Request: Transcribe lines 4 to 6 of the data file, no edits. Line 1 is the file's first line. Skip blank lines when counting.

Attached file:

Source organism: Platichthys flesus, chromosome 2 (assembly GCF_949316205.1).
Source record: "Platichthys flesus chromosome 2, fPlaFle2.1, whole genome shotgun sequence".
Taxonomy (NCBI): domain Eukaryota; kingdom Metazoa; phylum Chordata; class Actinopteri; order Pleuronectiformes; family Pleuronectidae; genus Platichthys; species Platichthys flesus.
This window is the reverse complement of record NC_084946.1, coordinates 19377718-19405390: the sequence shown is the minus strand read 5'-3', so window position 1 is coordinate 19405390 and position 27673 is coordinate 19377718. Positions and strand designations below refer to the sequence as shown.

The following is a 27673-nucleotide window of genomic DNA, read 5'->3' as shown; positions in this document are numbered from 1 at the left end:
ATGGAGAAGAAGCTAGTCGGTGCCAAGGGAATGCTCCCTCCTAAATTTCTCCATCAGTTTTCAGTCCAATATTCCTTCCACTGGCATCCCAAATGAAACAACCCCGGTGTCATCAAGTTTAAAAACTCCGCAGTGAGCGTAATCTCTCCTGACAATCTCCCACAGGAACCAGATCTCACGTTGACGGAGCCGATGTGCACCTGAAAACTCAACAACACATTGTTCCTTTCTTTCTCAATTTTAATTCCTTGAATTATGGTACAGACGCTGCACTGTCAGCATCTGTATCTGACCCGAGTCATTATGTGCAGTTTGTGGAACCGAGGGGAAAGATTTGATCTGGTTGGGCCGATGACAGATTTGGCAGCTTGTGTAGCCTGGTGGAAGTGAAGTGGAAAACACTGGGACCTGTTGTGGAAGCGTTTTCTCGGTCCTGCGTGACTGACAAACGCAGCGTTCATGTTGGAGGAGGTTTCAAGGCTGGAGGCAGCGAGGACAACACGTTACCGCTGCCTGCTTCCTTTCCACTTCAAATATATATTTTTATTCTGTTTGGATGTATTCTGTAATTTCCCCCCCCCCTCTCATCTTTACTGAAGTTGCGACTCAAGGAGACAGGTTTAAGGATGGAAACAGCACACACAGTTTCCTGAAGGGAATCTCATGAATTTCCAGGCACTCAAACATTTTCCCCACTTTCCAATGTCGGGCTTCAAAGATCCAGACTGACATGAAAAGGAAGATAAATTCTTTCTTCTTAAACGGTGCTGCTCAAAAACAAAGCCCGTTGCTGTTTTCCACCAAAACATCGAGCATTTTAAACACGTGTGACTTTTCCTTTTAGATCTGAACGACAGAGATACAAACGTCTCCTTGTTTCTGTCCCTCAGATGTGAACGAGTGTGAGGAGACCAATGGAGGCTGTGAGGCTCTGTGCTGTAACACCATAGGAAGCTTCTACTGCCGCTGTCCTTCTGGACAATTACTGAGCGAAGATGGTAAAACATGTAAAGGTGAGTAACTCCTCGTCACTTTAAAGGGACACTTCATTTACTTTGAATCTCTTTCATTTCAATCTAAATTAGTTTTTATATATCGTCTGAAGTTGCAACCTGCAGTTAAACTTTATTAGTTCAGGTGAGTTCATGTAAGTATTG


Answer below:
This window is the reverse complement of record NC_084946.1, coordinates 19377718-19405390: the sequence shown is the minus strand read 5'-3', so window position 1 is coordinate 19405390 and position 27673 is coordinate 19377718. Positions and strand designations below refer to the sequence as shown.

The following is a 27673-nucleotide window of genomic DNA, read 5'->3' as shown; positions in this document are numbered from 1 at the left end:
ATGGAGAAGAAGCTAGTCGGTGCCAAGGGAATGCTCCCTCCTAAATTTCTCCATCAGTTTTCAGTCCAATATTCCTTCCACTGGCATCCCAAATGAAACAACCCCGGTGTCATCAAGTTTAAAAACTCCGCAGTGAGCGTAATCTCTCCTGACAATCTCCCACAGGAACCAGATCTCACGTTGACGGAGCCGATGTGCACCTGAAAACTCAACAACACATTGTTCCTTTCTTTCTCAATTTTAATTCCTTGAATTATGGTACAGACGCTGCACTGTCAGCATCTGTATCTGACCCGAGTCATTATGTGCAGTTTGTGGAACCGAGGGGAAAGATTTGATCTGGTTGGGCCGATGACAGATTTGGCAGCTTGTGTAGCCTGGTGGAAGTGAAGTGGAAAACACTGGGACCTGTTGTGGAAGCGTTTTCTCGGTCCTGCGTGACTGACAAACGCAGCGTTCATGTTGGAGGAGGTTTCAAGGCTGGAGGCAGCGAGGACAACACGTTACCGCTGCCTGCTTCCTTTCCACTTCAAATATATATTTTTATTCTGTTTGGATGTATTCTGTAATTTCCCCCCCCCCTCTCATCTTTACTGAAGTTGCGACTCAAGGAGACAGGTTTAAGGATGGAAACAGCACACACAGTTTCCTGAAGGGAATCTCATGAATTTCCAGGCACTCAAACATTTTCCCCACTTTCCAATGTCGGGCTTCAAAGATCCAGACTGACATGAAAAGGAAGATAAATTCTTTCTTCTTAAACGGTGCTGCTCAAAAACAAAGCCCGTTGCTGTTTTCCACCAAAACATCGAGCATTTTAAACACGTGTGACTTTTCCTTTTAGATCTGAACGACAGAGATACAAACGTCTCCTTGTTTCTGTCCCTCAGATGTGAACGAGTGTGAGGAGACCAATGGAGGCTGTGAGGCTCTGTGCTGTAACACCATAGGAAGCTTCTACTGCCGCTGTCCTTCTGGACAATTACTGAGCGAAGATGGTAAAACATGTAAAGGTGAGTAACTCCTCGTCACTTTAAAGGGACACTTCATTTACTTTGAATCTCTTTCATTTCAATCTAAATTAGTTTTTATATATCGTCTGAAGTTGCAACCTGCAGTTAAACTTTATTAGTTCAGGTGAGTTCATGTAAGTATTG